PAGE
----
One of the roles of the executor of the decedent’s will is completing an inventory of all the decedent’s (person who died) assets. Knowing the value of a decedent’s assets can allow the executor to divide the estate properly and account for every cent during this division. It can also ensure that the executor knows of any ongoing debts or bills the decedent owed.
However, if you are an executor for a loved one’s estate, you may not know how to conduct this inventory or what the deadlines are for doing so. With that in mind, we’ve put together this blog to help you understand everything you need to know about 90-day inventories in North Carolina and how hiring a probate lawyer from Carolina Family Estate Planning can help you navigate through the process.
What Is the 90-Day Inventory?
The 90-day inventory, also known as form AOC-E-505, is an inventory of the decedent’s estate. The form for the inventory can also be found on the Administrative Office of the Courts’ website. This inventory lists all the bank accounts, assets, and personal property in the decedent’s possession at the time of their passing. Filling out this form is essential for the following reasons:
- To gain a general understanding of where the decedent kept their money
- To ensure that the beneficiaries receive the correct portion of the estate
- To determine the worth of personal property and real estate
This inventory is due within three months of the decedent’s passing. However, the values on the form should correlate to the decedent’s worth on the date of death, not on the date of filing.
North Carolina state law only requires executors to fill out inventory forms for estates worth more than $20,000. If you are the executor of an estate worth less than $20,000, you can fill out an Affidavit for Collection of Personal Property of Decedent instead.
How to Complete a 90-Day Inventory of the Decedent’s Estate
If you are the executor for a loved one’s estate, filling out the 90-day inventory is one of your primary responsibilities. This form details all of the information you must include in the inventory. On the 90-day inventory form, you will need to list the following information:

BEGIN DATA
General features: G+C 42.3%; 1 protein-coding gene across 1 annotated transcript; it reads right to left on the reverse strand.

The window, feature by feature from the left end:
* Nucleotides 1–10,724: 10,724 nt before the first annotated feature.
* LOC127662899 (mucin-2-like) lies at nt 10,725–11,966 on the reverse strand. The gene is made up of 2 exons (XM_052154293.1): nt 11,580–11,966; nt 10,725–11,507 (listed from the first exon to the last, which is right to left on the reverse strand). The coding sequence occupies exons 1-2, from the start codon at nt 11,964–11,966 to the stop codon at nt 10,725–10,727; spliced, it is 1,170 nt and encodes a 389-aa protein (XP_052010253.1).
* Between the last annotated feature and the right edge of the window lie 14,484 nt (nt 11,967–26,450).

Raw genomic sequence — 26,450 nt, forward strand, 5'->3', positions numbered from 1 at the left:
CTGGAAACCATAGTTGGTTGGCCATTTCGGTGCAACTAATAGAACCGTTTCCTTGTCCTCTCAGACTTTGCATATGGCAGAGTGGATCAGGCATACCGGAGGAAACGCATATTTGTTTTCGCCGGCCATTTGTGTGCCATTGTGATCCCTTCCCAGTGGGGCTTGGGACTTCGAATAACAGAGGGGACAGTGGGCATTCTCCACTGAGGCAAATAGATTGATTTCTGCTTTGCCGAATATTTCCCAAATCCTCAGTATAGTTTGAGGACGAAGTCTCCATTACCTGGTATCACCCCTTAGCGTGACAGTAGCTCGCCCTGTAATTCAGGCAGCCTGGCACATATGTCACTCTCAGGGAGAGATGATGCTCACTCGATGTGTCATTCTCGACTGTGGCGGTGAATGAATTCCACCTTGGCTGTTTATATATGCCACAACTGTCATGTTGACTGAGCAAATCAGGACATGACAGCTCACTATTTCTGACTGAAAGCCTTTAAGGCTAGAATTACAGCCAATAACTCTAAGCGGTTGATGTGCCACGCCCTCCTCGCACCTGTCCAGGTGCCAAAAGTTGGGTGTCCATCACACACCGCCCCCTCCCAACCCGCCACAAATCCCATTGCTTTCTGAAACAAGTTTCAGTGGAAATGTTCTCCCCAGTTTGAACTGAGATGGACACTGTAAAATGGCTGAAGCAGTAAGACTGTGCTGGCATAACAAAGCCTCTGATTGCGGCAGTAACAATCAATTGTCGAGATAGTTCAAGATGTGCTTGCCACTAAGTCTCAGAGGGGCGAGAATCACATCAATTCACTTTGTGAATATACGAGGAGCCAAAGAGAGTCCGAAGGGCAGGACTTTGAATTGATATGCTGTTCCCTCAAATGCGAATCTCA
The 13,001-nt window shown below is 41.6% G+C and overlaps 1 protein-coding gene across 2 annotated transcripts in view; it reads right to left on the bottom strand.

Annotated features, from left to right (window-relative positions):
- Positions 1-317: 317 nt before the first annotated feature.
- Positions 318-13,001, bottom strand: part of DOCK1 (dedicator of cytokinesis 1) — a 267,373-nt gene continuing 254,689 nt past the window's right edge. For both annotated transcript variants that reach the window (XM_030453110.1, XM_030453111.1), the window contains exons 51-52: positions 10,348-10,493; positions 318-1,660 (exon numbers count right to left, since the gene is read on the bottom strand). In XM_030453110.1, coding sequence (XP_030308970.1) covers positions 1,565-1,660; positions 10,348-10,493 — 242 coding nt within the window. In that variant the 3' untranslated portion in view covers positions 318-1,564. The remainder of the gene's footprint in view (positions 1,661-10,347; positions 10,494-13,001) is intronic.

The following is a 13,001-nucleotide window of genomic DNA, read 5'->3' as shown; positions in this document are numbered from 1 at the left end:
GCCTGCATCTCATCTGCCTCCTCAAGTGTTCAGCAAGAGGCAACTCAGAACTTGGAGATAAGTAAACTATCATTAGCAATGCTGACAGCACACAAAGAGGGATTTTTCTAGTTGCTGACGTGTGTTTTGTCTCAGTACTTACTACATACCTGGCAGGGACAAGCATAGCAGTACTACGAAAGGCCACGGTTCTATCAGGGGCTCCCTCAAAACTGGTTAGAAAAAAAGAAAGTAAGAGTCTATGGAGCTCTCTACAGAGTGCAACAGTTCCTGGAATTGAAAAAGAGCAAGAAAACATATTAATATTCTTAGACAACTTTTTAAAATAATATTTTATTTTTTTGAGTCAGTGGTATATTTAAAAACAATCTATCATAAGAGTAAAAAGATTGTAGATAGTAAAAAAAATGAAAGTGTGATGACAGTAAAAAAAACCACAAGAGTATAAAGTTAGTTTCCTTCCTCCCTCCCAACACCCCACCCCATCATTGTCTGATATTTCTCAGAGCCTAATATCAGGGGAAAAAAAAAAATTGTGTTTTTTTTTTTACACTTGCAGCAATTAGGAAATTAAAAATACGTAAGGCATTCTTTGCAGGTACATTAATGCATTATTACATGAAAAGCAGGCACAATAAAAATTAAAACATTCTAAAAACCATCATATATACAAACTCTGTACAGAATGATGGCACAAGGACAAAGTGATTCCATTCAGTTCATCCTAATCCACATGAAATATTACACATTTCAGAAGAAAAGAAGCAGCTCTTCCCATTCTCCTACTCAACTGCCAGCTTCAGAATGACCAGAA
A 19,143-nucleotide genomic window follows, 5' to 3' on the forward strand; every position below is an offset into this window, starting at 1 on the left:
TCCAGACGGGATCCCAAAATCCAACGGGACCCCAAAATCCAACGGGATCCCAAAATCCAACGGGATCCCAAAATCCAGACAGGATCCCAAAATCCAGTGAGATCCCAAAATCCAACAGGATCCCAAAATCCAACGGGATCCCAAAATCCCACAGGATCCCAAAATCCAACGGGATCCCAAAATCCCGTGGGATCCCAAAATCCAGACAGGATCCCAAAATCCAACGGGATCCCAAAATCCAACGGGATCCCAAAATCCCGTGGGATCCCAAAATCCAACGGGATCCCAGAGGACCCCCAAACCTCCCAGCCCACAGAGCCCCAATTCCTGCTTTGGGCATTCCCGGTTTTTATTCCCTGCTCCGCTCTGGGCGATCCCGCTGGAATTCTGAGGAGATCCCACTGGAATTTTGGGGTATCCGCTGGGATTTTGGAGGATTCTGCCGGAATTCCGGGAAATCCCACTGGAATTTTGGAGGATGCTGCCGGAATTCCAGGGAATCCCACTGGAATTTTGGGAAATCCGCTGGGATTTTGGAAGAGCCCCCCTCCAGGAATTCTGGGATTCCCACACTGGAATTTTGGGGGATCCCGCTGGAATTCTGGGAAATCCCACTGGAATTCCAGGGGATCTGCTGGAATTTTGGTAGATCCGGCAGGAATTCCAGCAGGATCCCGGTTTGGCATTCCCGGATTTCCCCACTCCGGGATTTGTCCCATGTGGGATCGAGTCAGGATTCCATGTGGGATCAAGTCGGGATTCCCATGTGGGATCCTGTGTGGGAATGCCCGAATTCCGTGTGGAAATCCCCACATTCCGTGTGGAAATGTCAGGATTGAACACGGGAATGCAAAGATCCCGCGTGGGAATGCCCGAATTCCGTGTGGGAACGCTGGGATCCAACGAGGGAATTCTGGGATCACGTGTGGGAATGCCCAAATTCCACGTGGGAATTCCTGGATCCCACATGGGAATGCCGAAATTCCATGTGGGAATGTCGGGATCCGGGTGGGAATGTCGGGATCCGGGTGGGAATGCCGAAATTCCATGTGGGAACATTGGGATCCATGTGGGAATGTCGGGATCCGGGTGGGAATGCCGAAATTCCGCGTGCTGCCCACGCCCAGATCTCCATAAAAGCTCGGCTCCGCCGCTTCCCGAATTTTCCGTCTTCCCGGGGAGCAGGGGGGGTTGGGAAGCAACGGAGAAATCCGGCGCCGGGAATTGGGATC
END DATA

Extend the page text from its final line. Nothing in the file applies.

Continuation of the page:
- The decedent’s county of residence
- The decedent’s name
- Any accounts in the sole name of the decedent and their value
- Any joint accounts, the percentage the decedent owned, and their value
- Any stocks and bonds in the name of the decedent, the percentage they owned, and their value
- The value of cash or any undeposited checks the decedent had
- The decedent’s personal property, such as vehicles, equipment, and household furnishings and their value
- Any real estate, sold and unsold, willed to the estate and its value
If you would need additional funds to pay the decedent’s claims, you can also add this property to the inventory sheet:
- Joint accounts with right of survivorship and their value
- Investments jointly owned with right of survivorship and their value
- Any other personal property recoverable
Additionally, if there are any claims for wrongful death, you will need to state these on the inventory sheet. You’ll need to list the attorney’s name and contact information along with the state and county that the claim is within.
Upon signing the inventory form, you agree that the information you listed is accurate to the best of your knowledge. You also state that you have not purposefully left out any of the decedent’s assets or personal property.
Keep in mind that you will need to sign the form in the presence of a notary before submitting it to the Court.
How a Carolina Family Estate Planning Probate Lawyer Can Help
Completing a 90-day inventory may sound straightforward enough, but unfortunately, complications can arise within the process. For example, if a beneficiary complains that you have not listed the assets correctly, you may face a theft claim or need to recalculate the property value.
Along with filling out a 90-day inventory, you’ll also need to complete other forms, such as an Affidavit of Notice to Creditors and an Estate Tax Certification. All the steps in the probate process have their own deadlines and require you to obtain specific information and documents from the decedent’s property. Altogether, navigating probate can be confusing and overwhelming, especially while trying to grieve your loved one’s death. However, hiring a “probate attorney near me” or a will lawyer can ease the process significantly.
At Carolina Family Estate Planning, we have helped numerous North Carolina clients navigate the inventory and probate process. When you work with our team, you can receive knowledgeable guidance and helpful representation to ensure that you complete all the necessary steps of being an executor. We’re here to help you get your ducks in a row. Contact one of our Carolina Family Estate Planning probate lawyers today at (919) 443-3035, or schedule a needs-assessment call with a member of our friendly, professional legal team.
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The information in this blog post (“post”) is provided for general informational purposes only and may not reflect the current law in your jurisdiction. No information in this post should be construed as legal advice from the individual author or the law firm, nor is it intended to be a substitute for legal counsel on any subject matter. No reader of this post should act or refrain from acting based on any information included in or accessible through this post without seeking the appropriate legal or other professional advice on the particular facts and circumstances at issue from a lawyer licensed in the recipient’s state, country or other appropriate licensing jurisdiction.